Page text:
News from IBSS

April 2014

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April 2014
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Questions on the RFS and the Treatment of Woody Biomass? Look Here!  

 

Federal legislative support for the ethanol industry began with the Energy Tax Act of 1978 (ETA). The ETA provided partial exemptions from the federal gasoline excise tax for fuels comprised of at least ten percent biomass-based ethanol. From 1978 to 2004, federal support for ethanol remained fundamentally unchanged with the exemption from the excise tax the primary component of support (Solomon et al 2007).

However, in 2005 the ethanol industry received a major boost when the Energy Policy Act of 2005 (EPAct) established the Renewable Fuel Standard (RFS), requiring the use of biofuels in the U.S. automotive fuel supply. The RFS mandated that production increase from the 4 billion gallons produced in 2006 to 7.5 billion gallons per year by 2012. Two years later the Energy Independence and Security Act of 2007 (EISA) amended the RFS.  (MORE)
 
                                                                                         

Hybrid Poplar Demo: IBSS - AHB Collaboration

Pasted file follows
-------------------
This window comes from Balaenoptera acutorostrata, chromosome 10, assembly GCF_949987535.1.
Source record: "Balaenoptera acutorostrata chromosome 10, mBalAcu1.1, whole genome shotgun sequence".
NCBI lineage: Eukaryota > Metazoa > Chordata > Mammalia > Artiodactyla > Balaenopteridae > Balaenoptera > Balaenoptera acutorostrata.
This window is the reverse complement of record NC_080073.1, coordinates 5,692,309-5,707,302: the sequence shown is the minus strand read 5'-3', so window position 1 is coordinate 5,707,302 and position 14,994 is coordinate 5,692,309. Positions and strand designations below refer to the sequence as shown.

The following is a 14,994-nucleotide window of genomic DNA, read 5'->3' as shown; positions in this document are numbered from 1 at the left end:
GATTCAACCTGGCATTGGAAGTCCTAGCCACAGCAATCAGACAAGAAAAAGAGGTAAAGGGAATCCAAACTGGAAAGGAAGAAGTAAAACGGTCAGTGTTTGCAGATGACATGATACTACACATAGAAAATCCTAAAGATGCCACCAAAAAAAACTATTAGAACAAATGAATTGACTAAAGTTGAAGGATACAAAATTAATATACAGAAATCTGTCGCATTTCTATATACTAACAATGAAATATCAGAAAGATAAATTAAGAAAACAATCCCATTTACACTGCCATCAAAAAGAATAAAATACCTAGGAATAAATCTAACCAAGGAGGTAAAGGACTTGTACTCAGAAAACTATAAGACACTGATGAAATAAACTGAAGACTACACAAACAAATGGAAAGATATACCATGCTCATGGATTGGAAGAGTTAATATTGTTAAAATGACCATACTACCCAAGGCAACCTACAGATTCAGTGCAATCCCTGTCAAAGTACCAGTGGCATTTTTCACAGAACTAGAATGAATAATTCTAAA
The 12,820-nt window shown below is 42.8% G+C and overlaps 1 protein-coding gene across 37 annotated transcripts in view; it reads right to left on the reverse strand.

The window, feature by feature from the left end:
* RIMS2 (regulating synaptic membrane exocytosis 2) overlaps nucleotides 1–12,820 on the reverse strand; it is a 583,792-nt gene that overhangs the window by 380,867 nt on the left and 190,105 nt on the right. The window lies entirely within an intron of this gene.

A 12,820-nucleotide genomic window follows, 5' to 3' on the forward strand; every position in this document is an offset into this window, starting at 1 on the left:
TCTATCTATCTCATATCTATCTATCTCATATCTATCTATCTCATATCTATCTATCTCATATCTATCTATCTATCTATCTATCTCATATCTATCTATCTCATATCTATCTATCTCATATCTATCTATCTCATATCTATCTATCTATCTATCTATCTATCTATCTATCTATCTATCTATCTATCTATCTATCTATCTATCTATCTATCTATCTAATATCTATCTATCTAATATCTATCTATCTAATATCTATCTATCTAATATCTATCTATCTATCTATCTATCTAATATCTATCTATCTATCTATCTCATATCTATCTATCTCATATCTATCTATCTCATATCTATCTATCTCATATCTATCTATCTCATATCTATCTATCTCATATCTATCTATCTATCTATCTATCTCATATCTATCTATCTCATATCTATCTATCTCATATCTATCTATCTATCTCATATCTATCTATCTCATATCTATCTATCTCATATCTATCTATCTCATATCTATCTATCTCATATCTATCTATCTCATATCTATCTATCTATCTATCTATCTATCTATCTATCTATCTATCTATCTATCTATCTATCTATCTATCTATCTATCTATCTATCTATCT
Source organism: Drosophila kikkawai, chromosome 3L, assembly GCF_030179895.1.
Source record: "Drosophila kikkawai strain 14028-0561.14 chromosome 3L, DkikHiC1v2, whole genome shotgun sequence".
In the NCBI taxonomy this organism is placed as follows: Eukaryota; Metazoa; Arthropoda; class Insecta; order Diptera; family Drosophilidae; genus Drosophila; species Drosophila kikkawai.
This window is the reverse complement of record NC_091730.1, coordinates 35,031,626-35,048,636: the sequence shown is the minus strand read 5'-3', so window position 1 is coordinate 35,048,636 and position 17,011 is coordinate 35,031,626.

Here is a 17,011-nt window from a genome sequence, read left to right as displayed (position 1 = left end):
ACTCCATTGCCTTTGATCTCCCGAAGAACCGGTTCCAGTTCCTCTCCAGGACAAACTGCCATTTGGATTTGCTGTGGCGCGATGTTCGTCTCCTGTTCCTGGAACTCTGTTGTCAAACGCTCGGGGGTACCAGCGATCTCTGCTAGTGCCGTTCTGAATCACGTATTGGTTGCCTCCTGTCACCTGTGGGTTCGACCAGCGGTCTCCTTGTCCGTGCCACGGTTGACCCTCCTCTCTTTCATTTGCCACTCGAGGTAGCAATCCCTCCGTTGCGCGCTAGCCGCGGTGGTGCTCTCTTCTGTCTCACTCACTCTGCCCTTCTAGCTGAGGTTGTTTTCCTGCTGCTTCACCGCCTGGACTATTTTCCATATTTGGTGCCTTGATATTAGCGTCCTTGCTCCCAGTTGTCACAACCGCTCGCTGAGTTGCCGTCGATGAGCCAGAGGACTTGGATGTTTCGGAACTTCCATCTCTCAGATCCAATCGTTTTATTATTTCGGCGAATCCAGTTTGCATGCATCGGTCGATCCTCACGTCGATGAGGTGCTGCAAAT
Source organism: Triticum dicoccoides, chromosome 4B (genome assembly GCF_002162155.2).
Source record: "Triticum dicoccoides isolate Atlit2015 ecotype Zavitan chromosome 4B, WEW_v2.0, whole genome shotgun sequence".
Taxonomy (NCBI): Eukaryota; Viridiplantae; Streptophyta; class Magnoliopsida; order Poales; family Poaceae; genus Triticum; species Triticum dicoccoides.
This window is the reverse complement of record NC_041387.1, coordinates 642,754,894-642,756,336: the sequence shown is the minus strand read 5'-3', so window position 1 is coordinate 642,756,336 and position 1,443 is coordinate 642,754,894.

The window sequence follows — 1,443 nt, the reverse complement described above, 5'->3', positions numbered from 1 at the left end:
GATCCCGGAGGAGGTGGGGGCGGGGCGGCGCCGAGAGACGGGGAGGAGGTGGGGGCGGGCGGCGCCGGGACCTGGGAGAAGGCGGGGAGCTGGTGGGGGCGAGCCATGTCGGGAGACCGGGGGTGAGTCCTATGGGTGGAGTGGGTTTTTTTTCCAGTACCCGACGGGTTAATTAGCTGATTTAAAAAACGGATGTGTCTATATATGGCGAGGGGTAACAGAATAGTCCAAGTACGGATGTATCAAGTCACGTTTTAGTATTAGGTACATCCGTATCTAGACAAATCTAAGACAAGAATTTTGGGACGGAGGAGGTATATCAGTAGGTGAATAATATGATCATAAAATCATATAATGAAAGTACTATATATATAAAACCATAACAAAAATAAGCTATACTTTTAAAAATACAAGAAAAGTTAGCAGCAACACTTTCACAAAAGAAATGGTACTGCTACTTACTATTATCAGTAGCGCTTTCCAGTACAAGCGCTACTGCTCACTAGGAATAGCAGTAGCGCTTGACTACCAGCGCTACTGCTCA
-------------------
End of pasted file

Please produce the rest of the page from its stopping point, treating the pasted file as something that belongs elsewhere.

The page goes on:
The IBSS and AHB collaboration on the development of a Phase I commercial cottonwood-hybrid poplar demonstration is now in the ground! The demonstration planting is approximately 65 acres in size and has four cottonwood varieties and five hybrid varieties. Planting begin March 10, 2014, and is now complete.
 
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More information on the collaboration and planting will be added to the IBSS website in the near future. 
 
                                                                                         

The Role of Working Conditions in Mechanized Logging

 

Growth in the bioenergy industry could be constrained without growth of a skilled, motivated harvesting workforce. The logging industry anticipates some difficulty in expanding to meet historical roundwood demands much less new biomass demand. IBSS is exploring the role of working conditions in mechanized logging on musculoskeletal disorders (MSDs).  As logging mechanizes, MSDs are likely to be the leading injury type, and those chronic injuries can lead to lost time, high medical and rehab costs, and disability. IBSS researchers recently completed a survey that showed that more than 70% of equipment operators reported neck and back pain, and over 10% had diagnosed MSDs. Over-fifty percent of respondents said they knew someone who left the industry or changed jobs due to discomfort. In response, we developed a presentation for logger continuing education that addresses ergonomics in machine operation. 
 
The survey results and summary are available HERE
The IBSS Partnership is supported by Agriculture and Food Research Initiative Competitive Grant no. 2011-68005-30410 from the USDA National Institute of Food and Agriculture.
 
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